Wednesday, 4 December 2013

Tower Hamlets Book Award 2013

Last Friday, I had the pleasure of attending the finale of the Tower Hamlets Book Award at Swanlea School in East London. My book Sword of Light had been shortlisted, and I was one of three authors invited along to judge the book presentations performed by the children of eight local schools.

Tower Hamlets Book Award shortlist 2013


This event is organised annually by the Tower Hamlets Schools Library Service, and it's obvious a great deal of energy and enthusiasm had gone into the afternoon.

Gillian Harris, head of Tower Hamlets Schools Library Service, kicks things off

Meet the authors...

Sam Gayton and Katherine Roberts (me!) judging the presentations

Sarwat Chadda and Sam Gayton signing books
 
Then came the performances, which I had been looking forward to very much. Two schools performed my book Sword of Light - Swanlea Secondary and John Scurr Primary - taking quite different approaches to the story.

John Scurr's presentation was so enjoyable I took a video clip (which to protect the children taking part I am not allowed to publish here). But it was like a film, with three scenes, great costumes, and a perfect feisty, red-haired "Rhianna" - Hollywood, take note! The children performed the capture of Rhianna and her friends by Prince Mordred's Bloodbeards and their subsequent escape from the Saxon Camp (chapter 6 of the book), using a number of realistic props including some fearsome-looking slave collars and a magic harp complete with silver strings, which must have been great fun to make.

"This land belongs to King Arthur!"

We had special effects from Blue Gate Fields Junior School, who performed Frank Cotterell Boyce's The Unforgiven Coat, and rivers of blood (in the guise of red silk) from Cayley Primary, who gave a short but spirited presentation of Sarwat Chadda's Ash Mistry and the Savage Fortress. The Terrible Thing that Happened to Barnaby Brockett was a good excuse for some balloons and a cute black and white dog, and I am sure there must have been a few of Philip Reeve's Goblins lurking somewhere in the shadows grumbling about not being properly represented.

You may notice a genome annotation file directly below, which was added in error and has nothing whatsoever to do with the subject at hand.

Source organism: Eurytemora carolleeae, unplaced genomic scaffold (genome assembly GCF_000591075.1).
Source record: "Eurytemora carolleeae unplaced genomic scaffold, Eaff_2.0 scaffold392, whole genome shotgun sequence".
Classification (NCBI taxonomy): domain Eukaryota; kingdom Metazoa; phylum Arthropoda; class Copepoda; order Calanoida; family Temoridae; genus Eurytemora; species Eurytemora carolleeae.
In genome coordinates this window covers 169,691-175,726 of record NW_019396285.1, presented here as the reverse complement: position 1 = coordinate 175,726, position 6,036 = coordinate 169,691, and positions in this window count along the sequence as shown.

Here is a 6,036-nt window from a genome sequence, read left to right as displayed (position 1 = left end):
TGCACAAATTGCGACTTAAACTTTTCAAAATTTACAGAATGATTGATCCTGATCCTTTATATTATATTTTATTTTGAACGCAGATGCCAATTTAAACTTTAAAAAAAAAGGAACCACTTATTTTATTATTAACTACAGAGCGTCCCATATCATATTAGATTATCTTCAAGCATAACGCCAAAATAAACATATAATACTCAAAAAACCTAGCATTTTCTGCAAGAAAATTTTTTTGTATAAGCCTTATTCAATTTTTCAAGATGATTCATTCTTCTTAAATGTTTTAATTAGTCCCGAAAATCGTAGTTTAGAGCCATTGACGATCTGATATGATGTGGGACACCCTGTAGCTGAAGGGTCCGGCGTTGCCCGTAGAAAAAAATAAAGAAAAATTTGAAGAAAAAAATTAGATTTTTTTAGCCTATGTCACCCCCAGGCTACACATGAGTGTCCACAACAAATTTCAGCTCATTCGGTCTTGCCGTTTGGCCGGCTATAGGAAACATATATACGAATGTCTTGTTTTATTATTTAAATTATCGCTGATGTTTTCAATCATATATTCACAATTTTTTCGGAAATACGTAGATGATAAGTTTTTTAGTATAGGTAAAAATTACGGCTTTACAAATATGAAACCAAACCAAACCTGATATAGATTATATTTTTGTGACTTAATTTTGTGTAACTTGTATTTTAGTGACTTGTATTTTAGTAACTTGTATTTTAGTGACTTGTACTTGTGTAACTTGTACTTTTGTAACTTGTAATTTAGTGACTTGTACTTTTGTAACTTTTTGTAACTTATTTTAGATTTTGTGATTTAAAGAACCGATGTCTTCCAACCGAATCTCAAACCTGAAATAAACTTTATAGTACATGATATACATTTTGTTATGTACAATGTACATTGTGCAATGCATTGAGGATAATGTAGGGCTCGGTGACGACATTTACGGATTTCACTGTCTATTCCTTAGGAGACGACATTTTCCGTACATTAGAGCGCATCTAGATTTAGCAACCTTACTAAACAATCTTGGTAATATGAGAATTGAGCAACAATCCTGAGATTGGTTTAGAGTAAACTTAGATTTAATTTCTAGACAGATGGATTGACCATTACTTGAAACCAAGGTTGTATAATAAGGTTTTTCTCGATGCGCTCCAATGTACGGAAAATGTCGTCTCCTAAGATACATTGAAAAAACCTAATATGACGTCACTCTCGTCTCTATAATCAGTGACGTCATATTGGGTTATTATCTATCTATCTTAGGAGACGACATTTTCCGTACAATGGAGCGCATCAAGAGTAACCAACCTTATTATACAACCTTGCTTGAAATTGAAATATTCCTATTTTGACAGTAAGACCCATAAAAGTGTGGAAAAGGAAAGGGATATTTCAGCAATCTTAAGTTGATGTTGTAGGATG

A perfomance of Wonder
RJ Palacio's Wonder was clearly a popular book, with two different schools presenting a version of the story. But it was St Pauls Primary School's performance of Wonder that really stood out, with impressive singing from the whole cast and its effective use of technology, where two of the characters sit with laptops and send each other messages after acting out the bullying scene. After much deliberation that took longer than our allotted time slot (sorry, Gillian!), the judges awarded St Pauls the prize.

There were drinks, delicious cakes and healthy grapes on offer, as well as quizzes and postcard and tweet competitions to break up the afternoon. All three of the authors were kept busy signing bookmarks and copies of their books for their fans and the school libraries.

Then it was the turn of the children to vote for the shortlisted books. All the votes disappeared into a big box and nobody knew the winner until they were counted up at the end.

Sword of Light came third (Muse: I demand a recount!)

Wonder was second, and the winner was...

Sam Gayton's book The Snow Merchant.



Which was lovely, since Sam was actually there in person to pick up his award (that's his hand in the picture), and although there can only be one prize, all three authors were given a lovely bunch of flowers to take home.

Sarwat Chadda - orange for the boys.

Me with my pink roses back in Devon (they survived the train home!)

Thank you to all the Tower Hamlets schools, children, and librarians for a very inspiring day.

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